London’s National Gallery Lifts Photography Ban

The National Gallery in London in 2009. Photo by Mike Peel, Creative Commons.

Much to the chagrin of purists like Telegraph reporter Sarah Crompton, London’s National Gallery has joined the ranks of the Tate, the Louvre, the Metropolitan Museum, and other forward-looking institutions in lifting its decades-old ban on photography. No flash is allowed, but visitors can feel free to snap pictures of Da Vincis and Van Goghs to their hearts’ content. The museum’s rationale in lifting the embargo is that, with the advent of camera phones, it has become too difficult for guards to tell who is using their phone for good (guided tours via smartphone) and who is using it for evil (statue selfies probably fall into this category).

As several opponents to the decision have lamented, excessive photography in museums (or anywhere, really) is annoying. Many opponents, like Crompton, also feel that “by allowing photography, galleries are betraying those who want to reflect rather than glance. Surrounded by the snappers, they may come to think that this is the acceptable way to consume art: constantly grazing, without any real meal.”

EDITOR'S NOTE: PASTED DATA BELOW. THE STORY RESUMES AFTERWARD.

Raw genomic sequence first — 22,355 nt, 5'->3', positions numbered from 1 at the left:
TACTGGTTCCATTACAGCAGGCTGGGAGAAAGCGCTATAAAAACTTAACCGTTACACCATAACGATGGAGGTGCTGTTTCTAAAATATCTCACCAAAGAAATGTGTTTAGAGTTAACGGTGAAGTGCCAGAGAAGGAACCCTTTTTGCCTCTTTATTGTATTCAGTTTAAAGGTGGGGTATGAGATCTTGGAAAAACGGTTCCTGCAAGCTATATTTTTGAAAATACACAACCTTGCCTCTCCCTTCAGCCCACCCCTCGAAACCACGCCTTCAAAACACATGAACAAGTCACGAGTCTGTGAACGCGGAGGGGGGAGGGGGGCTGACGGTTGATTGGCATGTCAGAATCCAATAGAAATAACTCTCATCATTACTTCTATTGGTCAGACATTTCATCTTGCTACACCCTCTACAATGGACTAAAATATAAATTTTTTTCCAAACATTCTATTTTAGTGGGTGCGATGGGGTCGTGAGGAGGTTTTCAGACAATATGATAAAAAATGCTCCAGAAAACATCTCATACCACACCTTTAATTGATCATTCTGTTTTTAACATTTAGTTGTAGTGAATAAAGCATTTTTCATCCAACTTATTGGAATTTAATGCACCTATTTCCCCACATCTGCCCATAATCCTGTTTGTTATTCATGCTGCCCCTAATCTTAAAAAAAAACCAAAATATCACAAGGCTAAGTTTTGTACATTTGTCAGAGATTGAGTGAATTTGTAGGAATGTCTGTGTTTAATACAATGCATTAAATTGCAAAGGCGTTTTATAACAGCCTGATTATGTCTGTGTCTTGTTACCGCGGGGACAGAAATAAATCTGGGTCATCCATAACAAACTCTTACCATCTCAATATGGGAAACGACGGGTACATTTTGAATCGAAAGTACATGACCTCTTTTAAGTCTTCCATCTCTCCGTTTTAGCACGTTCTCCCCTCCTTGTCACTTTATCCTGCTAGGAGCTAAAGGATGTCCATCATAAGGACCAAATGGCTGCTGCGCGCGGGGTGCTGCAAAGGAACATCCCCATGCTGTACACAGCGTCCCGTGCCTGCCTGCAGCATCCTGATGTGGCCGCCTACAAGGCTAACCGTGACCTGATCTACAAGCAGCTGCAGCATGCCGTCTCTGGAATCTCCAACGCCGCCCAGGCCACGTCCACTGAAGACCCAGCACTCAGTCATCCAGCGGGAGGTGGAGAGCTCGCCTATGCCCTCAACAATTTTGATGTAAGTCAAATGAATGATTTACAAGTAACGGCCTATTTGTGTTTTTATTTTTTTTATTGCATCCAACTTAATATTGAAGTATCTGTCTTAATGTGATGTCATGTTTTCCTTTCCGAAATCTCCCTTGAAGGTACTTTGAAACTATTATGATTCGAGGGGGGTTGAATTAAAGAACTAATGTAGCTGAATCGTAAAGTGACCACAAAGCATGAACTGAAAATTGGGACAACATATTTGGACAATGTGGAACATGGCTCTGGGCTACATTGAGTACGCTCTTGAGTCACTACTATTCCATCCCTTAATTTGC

Unfortunately, cultural institutions do not exist in a vacuum, as much as we might like them to. The level of security that would be needed to actually police who’s using a smartphone to take photos would cost far too much and negatively affect the museum-going experience just as much as photographers do. Additionally, as annoying as it is, museums and galleries benefit from the free publicity that comes from photo uploads to social media networks—just ask the Art Institute of Chicago, which was just visited by Katy Perry.

Bendor Grosvenor, editor of Art History News, told the London Evening Standard: “Much of the criticism seems to assume that galleries will now be bombarded with flash and ‘selfies’ but these are public galleries, and the taxpayer who has shelled out to support them has a right to enjoy them however they please.” Perhaps, then, the conversation needs to focus on ways to educate the general public, especially young people, on how to view art constructively.

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